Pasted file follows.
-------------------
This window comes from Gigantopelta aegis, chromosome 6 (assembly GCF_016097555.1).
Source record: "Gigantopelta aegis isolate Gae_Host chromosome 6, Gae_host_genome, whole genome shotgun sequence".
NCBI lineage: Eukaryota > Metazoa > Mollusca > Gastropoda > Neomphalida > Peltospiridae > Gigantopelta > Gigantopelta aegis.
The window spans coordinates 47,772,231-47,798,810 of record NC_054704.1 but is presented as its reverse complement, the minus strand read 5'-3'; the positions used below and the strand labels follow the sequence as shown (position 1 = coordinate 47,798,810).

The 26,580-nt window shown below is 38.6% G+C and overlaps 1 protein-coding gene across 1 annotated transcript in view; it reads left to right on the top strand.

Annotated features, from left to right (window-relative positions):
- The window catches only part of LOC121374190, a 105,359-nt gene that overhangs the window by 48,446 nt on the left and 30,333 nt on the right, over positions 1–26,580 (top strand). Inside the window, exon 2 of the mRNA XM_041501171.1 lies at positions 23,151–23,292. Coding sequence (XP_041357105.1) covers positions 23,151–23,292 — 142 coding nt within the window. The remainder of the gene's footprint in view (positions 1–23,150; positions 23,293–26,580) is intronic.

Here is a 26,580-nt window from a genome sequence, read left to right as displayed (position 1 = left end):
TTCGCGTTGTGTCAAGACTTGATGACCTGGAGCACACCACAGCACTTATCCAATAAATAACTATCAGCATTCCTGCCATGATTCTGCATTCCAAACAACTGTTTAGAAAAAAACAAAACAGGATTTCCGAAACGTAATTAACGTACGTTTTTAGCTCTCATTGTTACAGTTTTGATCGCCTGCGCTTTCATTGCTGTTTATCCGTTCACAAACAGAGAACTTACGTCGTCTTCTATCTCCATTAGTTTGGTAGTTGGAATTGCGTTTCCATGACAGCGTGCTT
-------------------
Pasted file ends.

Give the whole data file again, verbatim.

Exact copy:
This window comes from Gigantopelta aegis, chromosome 6 (assembly GCF_016097555.1).
Source record: "Gigantopelta aegis isolate Gae_Host chromosome 6, Gae_host_genome, whole genome shotgun sequence".
NCBI lineage: Eukaryota > Metazoa > Mollusca > Gastropoda > Neomphalida > Peltospiridae > Gigantopelta > Gigantopelta aegis.
The window spans coordinates 47,772,231-47,798,810 of record NC_054704.1 but is presented as its reverse complement, the minus strand read 5'-3'; the positions used below and the strand labels follow the sequence as shown (position 1 = coordinate 47,798,810).

The 26,580-nt window shown below is 38.6% G+C and overlaps 1 protein-coding gene across 1 annotated transcript in view; it reads left to right on the top strand.

Annotated features, from left to right (window-relative positions):
- The window catches only part of LOC121374190, a 105,359-nt gene that overhangs the window by 48,446 nt on the left and 30,333 nt on the right, over positions 1–26,580 (top strand). Inside the window, exon 2 of the mRNA XM_041501171.1 lies at positions 23,151–23,292. Coding sequence (XP_041357105.1) covers positions 23,151–23,292 — 142 coding nt within the window. The remainder of the gene's footprint in view (positions 1–23,150; positions 23,293–26,580) is intronic.

Here is a 26,580-nt window from a genome sequence, read left to right as displayed (position 1 = left end):
TTCGCGTTGTGTCAAGACTTGATGACCTGGAGCACACCACAGCACTTATCCAATAAATAACTATCAGCATTCCTGCCATGATTCTGCATTCCAAACAACTGTTTAGAAAAAAACAAAACAGGATTTCCGAAACGTAATTAACGTACGTTTTTAGCTCTCATTGTTACAGTTTTGATCGCCTGCGCTTTCATTGCTGTTTATCCGTTCACAAACAGAGAACTTACGTCGTCTTCTATCTCCATTAGTTTGGTAGTTGGAATTGCGTTTCCATGACAGCGTGCTT